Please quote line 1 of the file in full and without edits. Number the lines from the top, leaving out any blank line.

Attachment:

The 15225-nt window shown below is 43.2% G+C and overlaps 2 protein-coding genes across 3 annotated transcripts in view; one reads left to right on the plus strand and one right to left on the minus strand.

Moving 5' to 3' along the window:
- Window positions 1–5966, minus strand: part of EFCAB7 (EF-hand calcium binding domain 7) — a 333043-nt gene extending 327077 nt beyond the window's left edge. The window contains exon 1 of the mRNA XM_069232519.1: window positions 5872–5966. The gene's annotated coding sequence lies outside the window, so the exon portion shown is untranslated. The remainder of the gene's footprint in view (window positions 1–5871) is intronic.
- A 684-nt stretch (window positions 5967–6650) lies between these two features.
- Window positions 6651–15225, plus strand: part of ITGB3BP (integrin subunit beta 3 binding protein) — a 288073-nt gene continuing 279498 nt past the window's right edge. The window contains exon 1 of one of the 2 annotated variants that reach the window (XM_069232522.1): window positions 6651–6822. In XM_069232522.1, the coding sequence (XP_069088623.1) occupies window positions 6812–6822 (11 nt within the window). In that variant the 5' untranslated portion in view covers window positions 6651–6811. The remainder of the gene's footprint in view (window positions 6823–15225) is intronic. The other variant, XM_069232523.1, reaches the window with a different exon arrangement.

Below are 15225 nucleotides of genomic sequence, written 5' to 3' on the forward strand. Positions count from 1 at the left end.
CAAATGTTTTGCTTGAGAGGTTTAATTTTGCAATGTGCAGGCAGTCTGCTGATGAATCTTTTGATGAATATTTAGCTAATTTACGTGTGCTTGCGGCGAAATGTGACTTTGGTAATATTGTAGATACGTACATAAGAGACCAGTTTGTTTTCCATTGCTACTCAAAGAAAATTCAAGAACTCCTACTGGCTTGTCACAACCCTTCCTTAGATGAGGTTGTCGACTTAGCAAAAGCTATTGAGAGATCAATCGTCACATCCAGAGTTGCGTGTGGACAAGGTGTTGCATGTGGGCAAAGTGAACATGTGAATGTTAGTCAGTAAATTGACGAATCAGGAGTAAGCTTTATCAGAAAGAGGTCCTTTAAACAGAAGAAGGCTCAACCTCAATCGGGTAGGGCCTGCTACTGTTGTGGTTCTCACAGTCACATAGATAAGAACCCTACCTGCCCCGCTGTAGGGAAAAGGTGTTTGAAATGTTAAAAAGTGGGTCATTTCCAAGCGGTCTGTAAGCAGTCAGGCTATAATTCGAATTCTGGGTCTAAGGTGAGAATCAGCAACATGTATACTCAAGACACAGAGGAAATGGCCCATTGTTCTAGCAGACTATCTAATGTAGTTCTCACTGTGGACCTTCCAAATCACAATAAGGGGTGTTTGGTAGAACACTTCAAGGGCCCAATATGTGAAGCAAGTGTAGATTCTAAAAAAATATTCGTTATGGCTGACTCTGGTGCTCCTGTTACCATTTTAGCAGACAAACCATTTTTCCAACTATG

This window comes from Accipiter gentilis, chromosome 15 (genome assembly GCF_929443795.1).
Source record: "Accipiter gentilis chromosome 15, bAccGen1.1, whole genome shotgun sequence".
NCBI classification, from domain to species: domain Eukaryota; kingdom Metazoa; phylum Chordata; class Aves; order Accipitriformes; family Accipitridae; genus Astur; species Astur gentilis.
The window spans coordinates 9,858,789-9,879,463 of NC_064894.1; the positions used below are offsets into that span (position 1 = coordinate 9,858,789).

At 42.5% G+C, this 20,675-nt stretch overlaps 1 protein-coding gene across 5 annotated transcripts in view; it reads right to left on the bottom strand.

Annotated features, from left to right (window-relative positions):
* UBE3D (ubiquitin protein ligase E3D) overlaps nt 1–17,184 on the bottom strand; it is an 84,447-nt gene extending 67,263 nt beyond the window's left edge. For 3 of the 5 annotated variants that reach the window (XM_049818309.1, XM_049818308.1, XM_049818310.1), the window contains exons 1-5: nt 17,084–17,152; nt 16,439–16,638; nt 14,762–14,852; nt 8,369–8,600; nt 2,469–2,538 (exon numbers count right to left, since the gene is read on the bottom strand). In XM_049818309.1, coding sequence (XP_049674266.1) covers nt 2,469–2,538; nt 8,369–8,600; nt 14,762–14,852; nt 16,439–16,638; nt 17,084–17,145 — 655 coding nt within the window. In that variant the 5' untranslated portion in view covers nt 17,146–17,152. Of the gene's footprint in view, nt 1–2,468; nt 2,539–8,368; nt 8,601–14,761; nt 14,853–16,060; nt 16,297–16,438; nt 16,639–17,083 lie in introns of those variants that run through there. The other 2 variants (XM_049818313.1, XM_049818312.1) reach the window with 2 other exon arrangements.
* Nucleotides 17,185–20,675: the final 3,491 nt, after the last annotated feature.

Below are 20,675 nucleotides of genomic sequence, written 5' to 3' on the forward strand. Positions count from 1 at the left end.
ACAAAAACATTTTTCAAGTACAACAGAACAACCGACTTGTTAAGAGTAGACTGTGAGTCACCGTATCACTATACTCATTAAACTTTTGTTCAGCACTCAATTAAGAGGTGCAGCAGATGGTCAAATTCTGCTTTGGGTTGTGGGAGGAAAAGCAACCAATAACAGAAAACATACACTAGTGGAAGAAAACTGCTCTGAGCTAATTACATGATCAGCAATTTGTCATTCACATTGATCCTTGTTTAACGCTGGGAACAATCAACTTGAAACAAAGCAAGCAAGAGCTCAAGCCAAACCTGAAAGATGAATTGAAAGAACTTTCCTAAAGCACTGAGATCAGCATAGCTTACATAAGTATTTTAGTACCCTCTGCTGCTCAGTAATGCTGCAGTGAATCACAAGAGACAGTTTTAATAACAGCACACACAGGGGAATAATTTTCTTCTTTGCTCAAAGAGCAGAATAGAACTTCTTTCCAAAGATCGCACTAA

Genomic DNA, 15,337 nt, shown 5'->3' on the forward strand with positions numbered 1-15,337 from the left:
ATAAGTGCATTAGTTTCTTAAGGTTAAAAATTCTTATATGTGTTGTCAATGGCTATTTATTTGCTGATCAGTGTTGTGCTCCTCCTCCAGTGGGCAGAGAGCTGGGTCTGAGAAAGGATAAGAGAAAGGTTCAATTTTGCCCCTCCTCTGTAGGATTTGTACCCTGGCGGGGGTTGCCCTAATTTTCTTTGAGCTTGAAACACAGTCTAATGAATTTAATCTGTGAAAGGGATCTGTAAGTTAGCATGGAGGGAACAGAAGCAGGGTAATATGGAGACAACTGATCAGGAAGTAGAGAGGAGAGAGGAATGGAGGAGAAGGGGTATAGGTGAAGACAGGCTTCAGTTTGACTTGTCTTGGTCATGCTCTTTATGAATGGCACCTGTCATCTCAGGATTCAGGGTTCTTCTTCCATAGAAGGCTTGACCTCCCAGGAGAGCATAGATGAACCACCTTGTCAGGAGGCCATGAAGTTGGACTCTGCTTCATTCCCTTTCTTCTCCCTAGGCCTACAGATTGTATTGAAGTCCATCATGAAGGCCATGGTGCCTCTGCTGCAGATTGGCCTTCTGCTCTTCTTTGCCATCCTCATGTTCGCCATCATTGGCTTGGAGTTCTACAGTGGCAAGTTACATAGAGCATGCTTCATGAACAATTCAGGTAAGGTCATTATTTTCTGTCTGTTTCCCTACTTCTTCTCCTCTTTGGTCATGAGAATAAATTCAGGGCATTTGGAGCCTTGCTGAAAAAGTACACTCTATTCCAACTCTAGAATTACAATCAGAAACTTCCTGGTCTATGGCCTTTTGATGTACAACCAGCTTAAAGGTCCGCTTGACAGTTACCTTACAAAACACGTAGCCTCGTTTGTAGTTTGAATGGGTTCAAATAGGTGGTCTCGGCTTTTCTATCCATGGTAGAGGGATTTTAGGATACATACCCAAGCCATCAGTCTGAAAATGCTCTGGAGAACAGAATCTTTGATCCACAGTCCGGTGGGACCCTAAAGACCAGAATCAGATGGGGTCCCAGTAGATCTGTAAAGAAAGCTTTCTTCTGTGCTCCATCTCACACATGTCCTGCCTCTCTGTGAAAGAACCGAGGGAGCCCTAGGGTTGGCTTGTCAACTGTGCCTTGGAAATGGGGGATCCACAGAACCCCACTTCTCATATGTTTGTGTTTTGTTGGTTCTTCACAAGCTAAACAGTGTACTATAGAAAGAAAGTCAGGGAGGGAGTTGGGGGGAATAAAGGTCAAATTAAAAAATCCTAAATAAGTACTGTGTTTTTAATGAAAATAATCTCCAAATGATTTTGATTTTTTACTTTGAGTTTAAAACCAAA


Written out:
The 15225-nt window shown below is 43.2% G+C and overlaps 2 protein-coding genes across 3 annotated transcripts in view; one reads left to right on the plus strand and one right to left on the minus strand.